You may find it easier to rank for long tail keywords rather that the highly competitive main keywords. Long tail keywords are the queries people type into a search engine when they are looking for something specific – for instance “smart brown women’s shoes” rather than just “shoes”. Long tail keywords make up the majority of search engine traffic.
2. Optimise your landing page
Once you have established the keywords likely to be associated with your landing page you need to place them strategically within the content of the page. You need to put them in the following places:
– Title tag – This is the title of the landing page, it is the link that is displayed in search engine results and at the top of the page. It should contain your main keyword.
– Meta description – This is usually the information displayed under the title in results pages. It gives people an idea of what the page is about and whether they want to click through so make it compelling.
– Header tags – In HTML, title tags are arranged in a hierarchy from H1 to H6. Your page should have only one H1 tag and it should be your main headline. If you’re going to have subheadings under that H1, use H2s. If you have subheadings under your H2s, use H3s, and so on. This orders your content.
– Image names – Google cannot view your images so it’s important to name them. Including your keywords will help you rank for them.
– Your copy – include as many keywords as you can naturally within your copy. But don’t keyword stuff as this can be penalised by Google.
3. Develop backlinks
External links are one of the cornerstones to a good SEO strategy. Search engines prioritise content that is valuable to the end-user. Google has even established loose criteria to assess value, the EAT principle: expertise, authority, and trustworthiness. Backlinks (links from other websites to your own) help establish your EAT. Links from high-authority, high-traffic domains are the most valuable and worth pursuing as part of your campaign. You can create backlinks by getting articles published, guest blogging on other websites, and coming to a reciprocal arrangement with partners or competitors.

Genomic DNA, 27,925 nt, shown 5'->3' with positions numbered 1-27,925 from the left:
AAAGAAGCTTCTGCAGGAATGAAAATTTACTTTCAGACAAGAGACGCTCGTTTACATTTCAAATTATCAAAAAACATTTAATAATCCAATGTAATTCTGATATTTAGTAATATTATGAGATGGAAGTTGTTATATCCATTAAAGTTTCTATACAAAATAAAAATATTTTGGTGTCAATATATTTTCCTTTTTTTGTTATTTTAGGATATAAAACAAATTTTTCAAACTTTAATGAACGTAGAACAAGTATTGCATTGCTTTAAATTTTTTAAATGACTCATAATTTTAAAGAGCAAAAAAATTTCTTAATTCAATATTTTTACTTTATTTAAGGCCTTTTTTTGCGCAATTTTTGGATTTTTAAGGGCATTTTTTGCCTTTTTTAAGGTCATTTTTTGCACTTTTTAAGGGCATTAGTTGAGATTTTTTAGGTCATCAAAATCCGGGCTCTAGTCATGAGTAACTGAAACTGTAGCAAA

4. Page speed and mobile friendliness
Page speed and mobile friendliness are important ranking factors. Lots of studies have shown most users will leave a website that doesn’t load in 3 seconds. Poorly optimised images, bad coding, server problems and too many plugins will all slow a landing page down. It is a good idea to test your landing page before going live, you can do this with the official Google tool – Page Speed Insights.
Mobile friendliness is also important, your page must be responsive to different mobile devices. A page that isn’t will be very difficult to read on a mobile which will drive visitors away. Google also likes pages to be responsive and you will be penalised if you’re not. So check your page on a variety of devices before going live.
5. Analysis and Adaptation
The last step of landing page SEO is to track your results. If you don’t measure performance, you’ll never know if it is properly optimised. The most important things to track are your organic traffic and click-through rates. You can track these metrics using free tools like Google Analytics and Google Search Console. If you’re not doing as well as you hoped, try adjusting your copy or your meta description.
Landing pages can really boost SEO if you follow these steps. Improving the SEO for your landing pages will reap rewards in terms of increased organic traffic as well as traffic from PPC or emails. This in turn could lead to more leads and sales. For help in creating a landing page, call us on 01202 650 333 or email firstname.lastname@example.org.Back to blog home